Some metrics programs go overboard and start collecting hundreds of metrics on day one. When too many metrics are collected too early in a program, the large amount of data that results can often be meaningless to management. On the other hand, if you start out collecting only one or two metrics, the results may be similarly ambiguous. The right solution is to decide what aspects of the development team's work is most important to understand in order to meet the business goals of the organization and then start by collecting a sample of related metrics. As you gain experience with these metrics, you can then add or remove individual measurements depending on the usefulness they are providing.
Using metrics data as part of developer performance reviews:
The most sure-fire way to ruin any metrics program is to tie specific metrics to an individual's performance review. If developers think the metrics program is simply a "big brother" attempt by management to rank developers, they will either stop reporting metrics completely or simply report metrics that make them look more favorable. The solution is to make it clear to developers that the metrics program is being instituted to better understand the development process, not to rank individual developers. Furthermore, you should control the scope of visibility of different types of metrics. For instance, certain metrics should be kept private to the individual and their manager, while other metrics should be shared with the entire development team.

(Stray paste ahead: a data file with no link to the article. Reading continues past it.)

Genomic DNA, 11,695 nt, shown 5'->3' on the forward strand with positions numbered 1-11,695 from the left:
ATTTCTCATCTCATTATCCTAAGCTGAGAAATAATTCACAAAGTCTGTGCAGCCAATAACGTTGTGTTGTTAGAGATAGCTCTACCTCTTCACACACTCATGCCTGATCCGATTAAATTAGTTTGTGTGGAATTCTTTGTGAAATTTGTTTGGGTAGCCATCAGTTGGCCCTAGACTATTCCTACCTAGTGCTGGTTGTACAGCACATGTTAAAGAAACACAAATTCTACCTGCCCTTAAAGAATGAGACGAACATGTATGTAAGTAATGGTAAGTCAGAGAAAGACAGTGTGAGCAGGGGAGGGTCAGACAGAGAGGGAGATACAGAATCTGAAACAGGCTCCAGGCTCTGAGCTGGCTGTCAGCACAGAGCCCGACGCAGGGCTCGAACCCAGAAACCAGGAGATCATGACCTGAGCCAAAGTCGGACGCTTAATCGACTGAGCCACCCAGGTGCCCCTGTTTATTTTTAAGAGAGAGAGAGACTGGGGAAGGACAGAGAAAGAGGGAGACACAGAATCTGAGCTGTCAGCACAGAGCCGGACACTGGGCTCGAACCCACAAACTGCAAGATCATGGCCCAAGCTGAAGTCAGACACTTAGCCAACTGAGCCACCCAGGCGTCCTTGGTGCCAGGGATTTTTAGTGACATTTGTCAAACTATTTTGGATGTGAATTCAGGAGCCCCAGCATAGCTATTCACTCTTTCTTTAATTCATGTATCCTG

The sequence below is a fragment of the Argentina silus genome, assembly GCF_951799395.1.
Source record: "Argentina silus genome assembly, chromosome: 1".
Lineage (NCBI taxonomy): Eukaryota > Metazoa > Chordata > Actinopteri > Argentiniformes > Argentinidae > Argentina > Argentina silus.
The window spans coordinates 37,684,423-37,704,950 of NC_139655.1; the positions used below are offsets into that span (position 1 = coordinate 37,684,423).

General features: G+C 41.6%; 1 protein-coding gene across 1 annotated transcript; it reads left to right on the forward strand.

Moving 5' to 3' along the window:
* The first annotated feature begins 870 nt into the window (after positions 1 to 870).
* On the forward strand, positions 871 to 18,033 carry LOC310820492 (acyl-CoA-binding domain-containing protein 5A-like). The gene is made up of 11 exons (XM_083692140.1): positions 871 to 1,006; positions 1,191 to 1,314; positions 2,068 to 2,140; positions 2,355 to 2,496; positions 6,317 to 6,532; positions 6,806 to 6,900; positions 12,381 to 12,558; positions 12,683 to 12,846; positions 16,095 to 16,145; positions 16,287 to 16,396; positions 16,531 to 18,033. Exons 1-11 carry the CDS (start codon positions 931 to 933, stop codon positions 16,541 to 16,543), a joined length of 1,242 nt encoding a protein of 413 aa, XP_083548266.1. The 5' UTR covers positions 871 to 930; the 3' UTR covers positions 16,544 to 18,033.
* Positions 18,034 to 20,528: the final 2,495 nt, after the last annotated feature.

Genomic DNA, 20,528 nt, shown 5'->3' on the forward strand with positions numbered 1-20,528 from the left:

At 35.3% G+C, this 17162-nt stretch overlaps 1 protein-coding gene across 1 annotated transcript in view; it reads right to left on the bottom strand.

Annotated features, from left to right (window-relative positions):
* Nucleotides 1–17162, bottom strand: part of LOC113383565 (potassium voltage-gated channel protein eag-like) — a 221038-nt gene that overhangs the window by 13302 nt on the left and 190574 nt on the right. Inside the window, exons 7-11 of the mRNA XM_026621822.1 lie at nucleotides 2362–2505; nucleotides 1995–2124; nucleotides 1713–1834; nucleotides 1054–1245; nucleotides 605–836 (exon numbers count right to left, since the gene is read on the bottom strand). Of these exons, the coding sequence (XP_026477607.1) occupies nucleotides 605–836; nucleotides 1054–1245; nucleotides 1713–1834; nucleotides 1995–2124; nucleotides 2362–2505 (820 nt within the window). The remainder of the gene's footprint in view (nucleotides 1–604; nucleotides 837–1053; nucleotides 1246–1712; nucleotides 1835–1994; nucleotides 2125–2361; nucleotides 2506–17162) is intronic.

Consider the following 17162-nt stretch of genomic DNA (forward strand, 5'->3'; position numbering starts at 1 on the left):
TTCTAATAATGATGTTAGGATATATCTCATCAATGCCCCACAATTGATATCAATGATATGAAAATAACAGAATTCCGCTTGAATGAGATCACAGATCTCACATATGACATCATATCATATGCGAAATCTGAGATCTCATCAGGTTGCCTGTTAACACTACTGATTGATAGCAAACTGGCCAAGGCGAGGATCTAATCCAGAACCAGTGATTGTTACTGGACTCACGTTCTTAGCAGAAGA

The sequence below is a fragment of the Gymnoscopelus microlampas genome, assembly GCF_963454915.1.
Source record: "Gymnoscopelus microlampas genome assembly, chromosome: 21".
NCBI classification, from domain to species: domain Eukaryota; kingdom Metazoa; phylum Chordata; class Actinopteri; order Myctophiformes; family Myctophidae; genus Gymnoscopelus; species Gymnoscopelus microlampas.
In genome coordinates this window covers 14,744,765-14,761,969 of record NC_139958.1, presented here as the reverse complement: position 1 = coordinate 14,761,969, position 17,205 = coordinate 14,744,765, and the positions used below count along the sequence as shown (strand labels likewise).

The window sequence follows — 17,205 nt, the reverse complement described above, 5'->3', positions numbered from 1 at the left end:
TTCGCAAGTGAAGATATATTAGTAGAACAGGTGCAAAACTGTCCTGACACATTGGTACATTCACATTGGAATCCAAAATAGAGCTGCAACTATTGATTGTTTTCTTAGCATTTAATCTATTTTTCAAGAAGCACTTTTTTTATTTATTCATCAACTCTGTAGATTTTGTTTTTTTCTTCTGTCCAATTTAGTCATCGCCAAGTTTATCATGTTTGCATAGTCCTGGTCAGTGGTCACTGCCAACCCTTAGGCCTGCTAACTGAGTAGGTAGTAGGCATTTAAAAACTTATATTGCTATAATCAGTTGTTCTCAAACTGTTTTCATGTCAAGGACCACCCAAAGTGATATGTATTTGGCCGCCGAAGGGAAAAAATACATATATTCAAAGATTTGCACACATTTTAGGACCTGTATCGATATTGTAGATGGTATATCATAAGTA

The following is a sampling of some of the McCabe metrics that can be collected by a number of automated metrics tools.
Cyclomatic complexity is a measure of the complexity of a module's decision structure. It is calculated based on the number of linearly independent paths that also equates to the minimum number of paths that should be tested . Low quality and error-prone software often display a high cyclomatic complexity.
Essential complexity is a measure of the number of unstructured constructs contained in a module. Unstructured constructs tend to decrease code quality and make it more difficult to modularize code. With unstructured constructs, making changes in one part of the code often causes errors to appear in other parts which may depend on the changed code.